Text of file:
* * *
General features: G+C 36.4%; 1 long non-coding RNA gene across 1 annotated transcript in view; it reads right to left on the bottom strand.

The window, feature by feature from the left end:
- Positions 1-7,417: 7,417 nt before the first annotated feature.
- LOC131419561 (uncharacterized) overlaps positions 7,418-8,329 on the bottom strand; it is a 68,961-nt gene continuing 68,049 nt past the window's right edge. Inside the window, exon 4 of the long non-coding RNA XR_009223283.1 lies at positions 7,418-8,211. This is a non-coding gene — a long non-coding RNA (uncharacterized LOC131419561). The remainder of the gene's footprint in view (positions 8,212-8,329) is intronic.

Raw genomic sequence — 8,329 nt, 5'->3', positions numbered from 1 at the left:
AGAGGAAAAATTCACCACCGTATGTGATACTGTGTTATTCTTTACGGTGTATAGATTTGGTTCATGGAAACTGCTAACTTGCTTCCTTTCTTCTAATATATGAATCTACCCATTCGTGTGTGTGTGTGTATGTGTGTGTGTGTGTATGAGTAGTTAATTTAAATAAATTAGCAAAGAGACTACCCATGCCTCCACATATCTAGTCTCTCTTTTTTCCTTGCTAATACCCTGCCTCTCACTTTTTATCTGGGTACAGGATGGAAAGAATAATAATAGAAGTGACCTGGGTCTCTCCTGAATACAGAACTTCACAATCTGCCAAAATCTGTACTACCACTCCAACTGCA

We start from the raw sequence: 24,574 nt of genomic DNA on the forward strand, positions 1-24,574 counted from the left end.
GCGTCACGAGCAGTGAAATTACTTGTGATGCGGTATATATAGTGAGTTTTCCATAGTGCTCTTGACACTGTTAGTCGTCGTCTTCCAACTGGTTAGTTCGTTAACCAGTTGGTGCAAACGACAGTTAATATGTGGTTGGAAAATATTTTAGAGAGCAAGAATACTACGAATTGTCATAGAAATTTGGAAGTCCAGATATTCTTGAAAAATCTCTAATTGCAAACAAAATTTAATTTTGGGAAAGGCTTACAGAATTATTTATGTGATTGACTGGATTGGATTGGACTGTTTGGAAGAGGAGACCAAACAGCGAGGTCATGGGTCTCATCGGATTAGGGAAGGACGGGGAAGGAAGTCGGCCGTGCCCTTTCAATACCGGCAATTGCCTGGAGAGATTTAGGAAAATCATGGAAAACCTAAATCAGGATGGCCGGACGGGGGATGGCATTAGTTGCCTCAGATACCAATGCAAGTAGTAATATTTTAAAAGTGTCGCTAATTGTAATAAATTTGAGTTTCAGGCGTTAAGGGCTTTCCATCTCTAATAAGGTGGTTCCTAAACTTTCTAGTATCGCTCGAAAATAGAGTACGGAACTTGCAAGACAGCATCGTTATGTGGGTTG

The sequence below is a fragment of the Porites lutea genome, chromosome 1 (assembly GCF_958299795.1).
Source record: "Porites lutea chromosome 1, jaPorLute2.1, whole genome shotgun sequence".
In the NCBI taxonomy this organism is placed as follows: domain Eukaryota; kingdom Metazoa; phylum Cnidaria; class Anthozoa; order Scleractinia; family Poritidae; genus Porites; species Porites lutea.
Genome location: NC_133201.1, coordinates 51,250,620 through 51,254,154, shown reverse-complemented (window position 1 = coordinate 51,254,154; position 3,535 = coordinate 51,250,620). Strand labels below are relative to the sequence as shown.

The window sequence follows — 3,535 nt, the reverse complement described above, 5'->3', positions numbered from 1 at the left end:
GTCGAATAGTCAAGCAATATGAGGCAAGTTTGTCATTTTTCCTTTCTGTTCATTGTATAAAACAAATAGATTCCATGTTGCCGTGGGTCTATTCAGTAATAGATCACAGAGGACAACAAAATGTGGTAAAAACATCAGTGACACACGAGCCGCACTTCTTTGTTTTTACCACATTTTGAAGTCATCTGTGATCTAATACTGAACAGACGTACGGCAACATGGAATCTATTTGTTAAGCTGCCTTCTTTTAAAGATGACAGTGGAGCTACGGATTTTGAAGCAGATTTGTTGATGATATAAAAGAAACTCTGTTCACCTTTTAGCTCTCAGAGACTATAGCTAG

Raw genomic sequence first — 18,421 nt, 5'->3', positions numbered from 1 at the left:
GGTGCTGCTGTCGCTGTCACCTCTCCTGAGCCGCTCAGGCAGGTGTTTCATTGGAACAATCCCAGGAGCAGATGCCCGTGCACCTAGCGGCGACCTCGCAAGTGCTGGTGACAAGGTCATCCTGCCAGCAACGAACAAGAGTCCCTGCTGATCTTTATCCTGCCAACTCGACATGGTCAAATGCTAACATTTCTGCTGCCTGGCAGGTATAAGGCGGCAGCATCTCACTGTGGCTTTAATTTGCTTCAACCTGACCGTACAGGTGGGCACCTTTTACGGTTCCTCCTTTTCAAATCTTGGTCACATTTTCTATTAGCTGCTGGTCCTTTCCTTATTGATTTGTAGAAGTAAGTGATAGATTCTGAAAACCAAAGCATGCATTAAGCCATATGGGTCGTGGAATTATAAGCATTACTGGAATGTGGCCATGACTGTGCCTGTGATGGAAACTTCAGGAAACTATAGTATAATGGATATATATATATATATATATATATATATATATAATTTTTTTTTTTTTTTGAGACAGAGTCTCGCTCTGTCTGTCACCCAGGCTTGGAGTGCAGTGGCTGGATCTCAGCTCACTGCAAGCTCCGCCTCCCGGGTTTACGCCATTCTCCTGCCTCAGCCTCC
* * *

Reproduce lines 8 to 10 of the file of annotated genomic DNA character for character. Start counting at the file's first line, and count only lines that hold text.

GCGTCACGAGCAGTGAAATTACTTGTGATGCGGTATATATAGTGAGTTTTCCATAGTGCTCTTGACACTGTTAGTCGTCGTCTTCCAACTGGTTAGTTCGTTAACCAGTTGGTGCAAACGACAGTTAATATGTGGTTGGAAAATATTTTAGAGAGCAAGAATACTACGAATTGTCATAGAAATTTGGAAGTCCAGATATTCTTGAAAAATCTCTAATTGCAAACAAAATTTAATTTTGGGAAAGGCTTACAGAATTATTTATGTGATTGACTGGATTGGATTGGACTGTTTGGAAGAGGAGACCAAACAGCGAGGTCATGGGTCTCATCGGATTAGGGAAGGACGGGGAAGGAAGTCGGCCGTGCCCTTTCAATACCGGCAATTGCCTGGAGAGATTTAGGAAAATCATGGAAAACCTAAATCAGGATGGCCGGACGGGGGATGGCATTAGTTGCCTCAGATACCAATGCAAGTAGTAATATTTTAAAAGTGTCGCTAATTGTAATAAATTTGAGTTTCAGGCGTTAAGGGCTTTCCATCTCTAATAAGGTGGTTCCTAAACTTTCTAGTATCGCTCGAAAATAGAGTACGGAACTTGCAAGACAGCATCGTTATGTGGGTTG

The sequence below is a fragment of the Porites lutea genome, chromosome 1 (assembly GCF_958299795.1).
Source record: "Porites lutea chromosome 1, jaPorLute2.1, whole genome shotgun sequence".